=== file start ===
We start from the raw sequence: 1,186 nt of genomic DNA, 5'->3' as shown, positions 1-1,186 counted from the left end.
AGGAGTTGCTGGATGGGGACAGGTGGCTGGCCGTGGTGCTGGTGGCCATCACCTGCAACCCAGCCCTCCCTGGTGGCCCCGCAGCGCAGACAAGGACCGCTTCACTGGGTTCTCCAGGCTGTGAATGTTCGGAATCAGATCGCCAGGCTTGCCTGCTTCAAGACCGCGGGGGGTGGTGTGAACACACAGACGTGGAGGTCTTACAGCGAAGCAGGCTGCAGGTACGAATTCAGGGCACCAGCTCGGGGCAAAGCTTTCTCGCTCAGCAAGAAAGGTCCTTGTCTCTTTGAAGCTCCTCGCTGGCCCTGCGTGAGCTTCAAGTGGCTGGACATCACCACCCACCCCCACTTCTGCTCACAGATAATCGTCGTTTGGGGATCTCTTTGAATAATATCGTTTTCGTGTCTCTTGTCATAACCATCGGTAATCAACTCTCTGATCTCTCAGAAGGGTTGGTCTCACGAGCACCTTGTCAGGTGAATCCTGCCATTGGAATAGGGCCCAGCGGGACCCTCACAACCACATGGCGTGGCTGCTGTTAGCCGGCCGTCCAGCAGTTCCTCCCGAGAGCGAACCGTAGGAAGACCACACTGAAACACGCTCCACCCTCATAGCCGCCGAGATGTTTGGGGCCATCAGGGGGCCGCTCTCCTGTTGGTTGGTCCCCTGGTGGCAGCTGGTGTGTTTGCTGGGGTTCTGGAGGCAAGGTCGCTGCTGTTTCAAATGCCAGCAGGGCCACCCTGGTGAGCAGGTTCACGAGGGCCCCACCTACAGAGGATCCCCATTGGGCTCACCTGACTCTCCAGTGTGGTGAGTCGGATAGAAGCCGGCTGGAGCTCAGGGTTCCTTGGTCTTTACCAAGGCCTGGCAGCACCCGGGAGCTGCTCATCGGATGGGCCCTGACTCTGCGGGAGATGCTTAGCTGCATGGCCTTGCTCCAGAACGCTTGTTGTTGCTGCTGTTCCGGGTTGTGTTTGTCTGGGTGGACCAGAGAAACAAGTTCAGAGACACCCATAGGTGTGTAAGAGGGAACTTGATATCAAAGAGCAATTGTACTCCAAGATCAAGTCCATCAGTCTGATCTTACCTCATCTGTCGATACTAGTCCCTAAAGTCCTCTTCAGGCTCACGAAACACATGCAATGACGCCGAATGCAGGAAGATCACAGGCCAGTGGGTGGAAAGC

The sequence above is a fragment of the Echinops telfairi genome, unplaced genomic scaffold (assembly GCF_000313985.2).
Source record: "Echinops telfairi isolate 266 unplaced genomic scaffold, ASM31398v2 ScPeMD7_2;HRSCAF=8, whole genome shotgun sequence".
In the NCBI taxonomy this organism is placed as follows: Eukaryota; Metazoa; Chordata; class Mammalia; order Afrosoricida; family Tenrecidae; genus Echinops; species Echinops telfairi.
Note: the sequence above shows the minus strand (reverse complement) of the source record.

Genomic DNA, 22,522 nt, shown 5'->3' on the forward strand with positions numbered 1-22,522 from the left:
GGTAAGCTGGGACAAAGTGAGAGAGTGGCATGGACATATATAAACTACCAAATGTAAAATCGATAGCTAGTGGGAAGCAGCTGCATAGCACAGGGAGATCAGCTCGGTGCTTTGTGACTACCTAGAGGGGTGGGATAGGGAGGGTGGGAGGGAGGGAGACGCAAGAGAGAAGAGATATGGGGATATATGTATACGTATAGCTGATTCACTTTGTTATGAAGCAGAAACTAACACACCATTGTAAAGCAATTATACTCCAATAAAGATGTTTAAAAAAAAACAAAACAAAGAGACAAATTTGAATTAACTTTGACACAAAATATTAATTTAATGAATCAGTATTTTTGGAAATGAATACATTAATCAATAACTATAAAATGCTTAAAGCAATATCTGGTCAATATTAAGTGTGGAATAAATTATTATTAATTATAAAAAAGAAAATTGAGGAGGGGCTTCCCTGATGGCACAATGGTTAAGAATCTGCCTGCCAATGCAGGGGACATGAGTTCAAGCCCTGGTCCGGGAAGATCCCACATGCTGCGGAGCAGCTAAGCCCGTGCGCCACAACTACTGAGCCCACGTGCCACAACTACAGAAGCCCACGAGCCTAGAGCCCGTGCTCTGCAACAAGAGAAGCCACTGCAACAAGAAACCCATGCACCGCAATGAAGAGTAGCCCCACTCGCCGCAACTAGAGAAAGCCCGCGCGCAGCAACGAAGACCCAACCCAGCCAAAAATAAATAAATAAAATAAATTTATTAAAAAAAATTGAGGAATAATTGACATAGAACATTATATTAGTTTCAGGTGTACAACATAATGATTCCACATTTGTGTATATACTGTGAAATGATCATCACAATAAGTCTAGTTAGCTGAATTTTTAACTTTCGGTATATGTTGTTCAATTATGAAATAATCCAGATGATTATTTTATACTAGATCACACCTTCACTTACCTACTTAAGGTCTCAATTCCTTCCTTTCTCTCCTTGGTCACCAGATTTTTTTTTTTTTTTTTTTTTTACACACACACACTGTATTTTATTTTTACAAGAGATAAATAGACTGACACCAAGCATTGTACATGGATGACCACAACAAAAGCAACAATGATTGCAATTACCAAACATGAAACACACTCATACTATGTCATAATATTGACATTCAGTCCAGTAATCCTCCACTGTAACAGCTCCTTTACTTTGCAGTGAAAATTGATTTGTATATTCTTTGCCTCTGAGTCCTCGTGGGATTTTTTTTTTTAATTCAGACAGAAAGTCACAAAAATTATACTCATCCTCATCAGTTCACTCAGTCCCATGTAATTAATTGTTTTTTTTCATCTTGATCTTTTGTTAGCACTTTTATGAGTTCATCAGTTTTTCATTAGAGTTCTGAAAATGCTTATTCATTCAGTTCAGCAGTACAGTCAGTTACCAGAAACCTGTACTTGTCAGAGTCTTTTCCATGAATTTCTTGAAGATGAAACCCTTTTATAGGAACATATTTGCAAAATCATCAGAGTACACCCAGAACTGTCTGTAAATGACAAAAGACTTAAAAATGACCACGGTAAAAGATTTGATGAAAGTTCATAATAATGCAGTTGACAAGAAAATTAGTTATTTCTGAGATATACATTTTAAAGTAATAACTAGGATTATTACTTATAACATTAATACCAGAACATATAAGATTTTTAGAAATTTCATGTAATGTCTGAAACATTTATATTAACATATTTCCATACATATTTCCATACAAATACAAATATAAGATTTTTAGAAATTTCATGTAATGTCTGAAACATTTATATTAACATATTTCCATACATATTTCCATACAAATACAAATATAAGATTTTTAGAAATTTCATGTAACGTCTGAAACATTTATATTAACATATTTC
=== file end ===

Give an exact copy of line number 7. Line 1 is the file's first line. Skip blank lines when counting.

Genomic DNA, 22,522 nt, shown 5'->3' on the forward strand with positions numbered 1-22,522 from the left: